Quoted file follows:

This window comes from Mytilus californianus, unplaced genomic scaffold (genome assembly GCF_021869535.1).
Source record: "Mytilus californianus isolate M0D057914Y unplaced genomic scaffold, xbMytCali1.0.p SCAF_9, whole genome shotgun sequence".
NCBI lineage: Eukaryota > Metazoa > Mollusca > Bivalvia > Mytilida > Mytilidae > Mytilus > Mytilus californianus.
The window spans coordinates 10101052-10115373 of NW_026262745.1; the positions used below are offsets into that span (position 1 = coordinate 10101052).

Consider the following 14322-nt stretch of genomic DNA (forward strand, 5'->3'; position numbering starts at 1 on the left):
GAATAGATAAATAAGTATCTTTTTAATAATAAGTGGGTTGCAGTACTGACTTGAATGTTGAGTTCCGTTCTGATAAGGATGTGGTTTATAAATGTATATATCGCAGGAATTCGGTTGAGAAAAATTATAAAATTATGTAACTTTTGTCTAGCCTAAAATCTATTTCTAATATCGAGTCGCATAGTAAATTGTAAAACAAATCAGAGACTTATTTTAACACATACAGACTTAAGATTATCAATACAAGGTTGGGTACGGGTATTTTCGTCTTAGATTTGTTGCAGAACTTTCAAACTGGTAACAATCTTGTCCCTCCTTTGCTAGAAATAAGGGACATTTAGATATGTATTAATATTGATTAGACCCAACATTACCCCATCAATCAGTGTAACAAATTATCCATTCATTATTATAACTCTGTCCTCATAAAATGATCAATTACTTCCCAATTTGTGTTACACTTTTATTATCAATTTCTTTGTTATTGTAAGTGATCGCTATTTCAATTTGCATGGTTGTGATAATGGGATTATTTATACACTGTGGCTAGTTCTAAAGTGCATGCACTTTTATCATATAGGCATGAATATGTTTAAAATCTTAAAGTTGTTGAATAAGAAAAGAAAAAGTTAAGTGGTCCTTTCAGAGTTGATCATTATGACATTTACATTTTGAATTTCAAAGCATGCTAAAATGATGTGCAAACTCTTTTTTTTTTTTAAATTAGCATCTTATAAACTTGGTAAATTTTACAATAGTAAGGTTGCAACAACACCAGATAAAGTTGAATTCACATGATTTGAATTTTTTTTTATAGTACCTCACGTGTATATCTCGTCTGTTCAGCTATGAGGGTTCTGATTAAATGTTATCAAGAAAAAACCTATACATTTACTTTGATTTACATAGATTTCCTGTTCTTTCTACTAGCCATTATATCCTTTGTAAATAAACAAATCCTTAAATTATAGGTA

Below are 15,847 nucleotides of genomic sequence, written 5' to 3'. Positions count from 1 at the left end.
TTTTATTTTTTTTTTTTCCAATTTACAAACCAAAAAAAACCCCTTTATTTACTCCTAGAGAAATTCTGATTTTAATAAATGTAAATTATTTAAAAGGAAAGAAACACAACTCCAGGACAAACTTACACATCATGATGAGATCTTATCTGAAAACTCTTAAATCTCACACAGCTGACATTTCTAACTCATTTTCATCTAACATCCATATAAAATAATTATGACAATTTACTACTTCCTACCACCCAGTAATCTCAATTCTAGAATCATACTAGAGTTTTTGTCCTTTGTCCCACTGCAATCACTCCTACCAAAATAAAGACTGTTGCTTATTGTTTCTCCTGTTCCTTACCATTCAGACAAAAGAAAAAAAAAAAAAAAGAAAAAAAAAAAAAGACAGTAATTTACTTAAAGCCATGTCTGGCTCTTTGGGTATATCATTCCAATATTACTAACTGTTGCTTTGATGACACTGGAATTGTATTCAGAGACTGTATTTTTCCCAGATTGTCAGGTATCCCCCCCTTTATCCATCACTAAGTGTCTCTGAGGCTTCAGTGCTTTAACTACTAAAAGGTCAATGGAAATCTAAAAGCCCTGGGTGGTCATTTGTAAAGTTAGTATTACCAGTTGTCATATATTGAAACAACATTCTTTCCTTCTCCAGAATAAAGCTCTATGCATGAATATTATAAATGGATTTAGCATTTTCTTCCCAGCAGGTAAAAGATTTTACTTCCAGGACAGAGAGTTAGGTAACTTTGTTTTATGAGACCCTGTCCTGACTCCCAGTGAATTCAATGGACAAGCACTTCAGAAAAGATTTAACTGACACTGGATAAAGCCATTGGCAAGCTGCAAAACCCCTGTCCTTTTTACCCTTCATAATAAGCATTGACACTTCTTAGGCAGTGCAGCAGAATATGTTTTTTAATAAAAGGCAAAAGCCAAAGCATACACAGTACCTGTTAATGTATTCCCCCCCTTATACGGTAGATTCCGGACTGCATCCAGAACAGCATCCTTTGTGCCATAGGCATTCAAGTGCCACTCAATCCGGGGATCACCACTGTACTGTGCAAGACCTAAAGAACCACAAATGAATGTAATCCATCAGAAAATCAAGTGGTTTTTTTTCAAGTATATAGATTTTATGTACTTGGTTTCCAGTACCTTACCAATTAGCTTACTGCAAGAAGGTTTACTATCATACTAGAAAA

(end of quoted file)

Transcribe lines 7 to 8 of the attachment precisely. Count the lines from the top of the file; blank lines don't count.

Below are 15,847 nucleotides of genomic sequence, written 5' to 3'. Positions count from 1 at the left end.
TTTTATTTTTTTTTTTTCCAATTTACAAACCAAAAAAAACCCCTTTATTTACTCCTAGAGAAATTCTGATTTTAATAAATGTAAATTATTTAAAAGGAAAGAAACACAACTCCAGGACAAACTTACACATCATGATGAGATCTTATCTGAAAACTCTTAAATCTCACACAGCTGACATTTCTAACTCATTTTCATCTAACATCCATATAAAATAATTATGACAATTTACTACTTCCTACCACCCAGTAATCTCAATTCTAGAATCATACTAGAGTTTTTGTCCTTTGTCCCACTGCAATCACTCCTACCAAAATAAAGACTGTTGCTTATTGTTTCTCCTGTTCCTTACCATTCAGACAAAAGAAAAAAAAAAAAAAAGAAAAAAAAAAAAAGACAGTAATTTACTTAAAGCCATGTCTGGCTCTTTGGGTATATCATTCCAATATTACTAACTGTTGCTTTGATGACACTGGAATTGTATTCAGAGACTGTATTTTTCCCAGATTGTCAGGTATCCCCCCCTTTATCCATCACTAAGTGTCTCTGAGGCTTCAGTGCTTTAACTACTAAAAGGTCAATGGAAATCTAAAAGCCCTGGGTGGTCATTTGTAAAGTTAGTATTACCAGTTGTCATATATTGAAACAACATTCTTTCCTTCTCCAGAATAAAGCTCTATGCATGAATATTATAAATGGATTTAGCATTTTCTTCCCAGCAGGTAAAAGATTTTACTTCCAGGACAGAGAGTTAGGTAACTTTGTTTTATGAGACCCTGTCCTGACTCCCAGTGAATTCAATGGACAAGCACTTCAGAAAAGATTTAACTGACACTGGATAAAGCCATTGGCAAGCTGCAAAACCCCTGTCCTTTTTACCCTTCATAATAAGCATTGACACTTCTTAGGCAGTGCAGCAGAATATGTTTTTTAATAAAAGGCAAAAGCCAAAGCATACACAGTACCTGTTAATGTATTCCCCCCCTTATACGGTAGATTCCGGACTGCATCCAGAACAGCATCCTTTGTGCCATAGGCATTCAAGTGCCACTCAATCCGGGGATCACCACTGTACTGTGCAAGACCTAAAGAACCACAAATGAATGTAATCCATCAGAAAATCAAGTGGTTTTTTTTCAAGTATATAGATTTTATGTACTTGGTTTCCAGTACCTTACCAATTAGCTTACTGCAAGAAGGTTTACTATCATACTAGAAAA